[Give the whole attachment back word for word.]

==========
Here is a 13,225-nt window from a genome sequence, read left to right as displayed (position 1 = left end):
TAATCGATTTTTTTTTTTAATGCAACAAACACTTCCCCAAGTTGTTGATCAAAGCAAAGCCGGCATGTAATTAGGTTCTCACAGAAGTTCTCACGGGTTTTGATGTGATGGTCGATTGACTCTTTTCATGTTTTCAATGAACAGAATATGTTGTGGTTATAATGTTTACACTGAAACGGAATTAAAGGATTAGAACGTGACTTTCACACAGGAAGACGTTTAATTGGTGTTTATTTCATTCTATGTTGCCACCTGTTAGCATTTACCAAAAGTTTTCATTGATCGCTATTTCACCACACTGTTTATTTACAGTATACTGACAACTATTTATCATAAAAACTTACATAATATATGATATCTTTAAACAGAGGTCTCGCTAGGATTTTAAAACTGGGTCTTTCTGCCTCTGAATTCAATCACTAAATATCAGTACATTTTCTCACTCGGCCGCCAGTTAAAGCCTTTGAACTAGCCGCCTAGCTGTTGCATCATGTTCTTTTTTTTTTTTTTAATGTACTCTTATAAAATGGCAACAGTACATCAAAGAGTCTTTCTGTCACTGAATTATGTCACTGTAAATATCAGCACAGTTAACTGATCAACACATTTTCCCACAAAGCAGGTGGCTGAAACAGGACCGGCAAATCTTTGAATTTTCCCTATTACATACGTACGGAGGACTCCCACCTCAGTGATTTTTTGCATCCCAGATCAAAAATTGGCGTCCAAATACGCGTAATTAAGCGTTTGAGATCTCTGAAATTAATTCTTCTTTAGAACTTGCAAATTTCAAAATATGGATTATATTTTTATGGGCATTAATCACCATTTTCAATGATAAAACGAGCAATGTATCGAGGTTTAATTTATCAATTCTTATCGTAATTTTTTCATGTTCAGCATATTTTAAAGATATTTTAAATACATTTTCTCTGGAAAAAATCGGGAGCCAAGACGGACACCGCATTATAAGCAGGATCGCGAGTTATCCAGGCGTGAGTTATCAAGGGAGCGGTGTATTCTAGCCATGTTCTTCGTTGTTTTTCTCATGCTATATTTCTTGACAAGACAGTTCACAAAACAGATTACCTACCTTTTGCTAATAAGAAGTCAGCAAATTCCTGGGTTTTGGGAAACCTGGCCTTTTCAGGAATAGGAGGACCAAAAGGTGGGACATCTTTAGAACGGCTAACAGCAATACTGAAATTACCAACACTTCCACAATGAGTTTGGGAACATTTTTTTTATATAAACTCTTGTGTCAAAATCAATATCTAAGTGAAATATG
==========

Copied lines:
Here is a 13,225-nt window from a genome sequence, read left to right as displayed (position 1 = left end):
TAATCGATTTTTTTTTTTAATGCAACAAACACTTCCCCAAGTTGTTGATCAAAGCAAAGCCGGCATGTAATTAGGTTCTCACAGAAGTTCTCACGGGTTTTGATGTGATGGTCGATTGACTCTTTTCATGTTTTCAATGAACAGAATATGTTGTGGTTATAATGTTTACACTGAAACGGAATTAAAGGATTAGAACGTGACTTTCACACAGGAAGACGTTTAATTGGTGTTTATTTCATTCTATGTTGCCACCTGTTAGCATTTACCAAAAGTTTTCATTGATCGCTATTTCACCACACTGTTTATTTACAGTATACTGACAACTATTTATCATAAAAACTTACATAATATATGATATCTTTAAACAGAGGTCTCGCTAGGATTTTAAAACTGGGTCTTTCTGCCTCTGAATTCAATCACTAAATATCAGTACATTTTCTCACTCGGCCGCCAGTTAAAGCCTTTGAACTAGCCGCCTAGCTGTTGCATCATGTTCTTTTTTTTTTTTTTAATGTACTCTTATAAAATGGCAACAGTACATCAAAGAGTCTTTCTGTCACTGAATTATGTCACTGTAAATATCAGCACAGTTAACTGATCAACACATTTTCCCACAAAGCAGGTGGCTGAAACAGGACCGGCAAATCTTTGAATTTTCCCTATTACATACGTACGGAGGACTCCCACCTCAGTGATTTTTTGCATCCCAGATCAAAAATTGGCGTCCAAATACGCGTAATTAAGCGTTTGAGATCTCTGAAATTAATTCTTCTTTAGAACTTGCAAATTTCAAAATATGGATTATATTTTTATGGGCATTAATCACCATTTTCAATGATAAAACGAGCAATGTATCGAGGTTTAATTTATCAATTCTTATCGTAATTTTTTCATGTTCAGCATATTTTAAAGATATTTTAAATACATTTTCTCTGGAAAAAATCGGGAGCCAAGACGGACACCGCATTATAAGCAGGATCGCGAGTTATCCAGGCGTGAGTTATCAAGGGAGCGGTGTATTCTAGCCATGTTCTTCGTTGTTTTTCTCATGCTATATTTCTTGACAAGACAGTTCACAAAACAGATTACCTACCTTTTGCTAATAAGAAGTCAGCAAATTCCTGGGTTTTGGGAAACCTGGCCTTTTCAGGAATAGGAGGACCAAAAGGTGGGACATCTTTAGAACGGCTAACAGCAATACTGAAATTACCAACACTTCCACAATGAGTTTGGGAACATTTTTTTTATATAAACTCTTGTGTCAAAATCAATATCTAAGTGAAATATG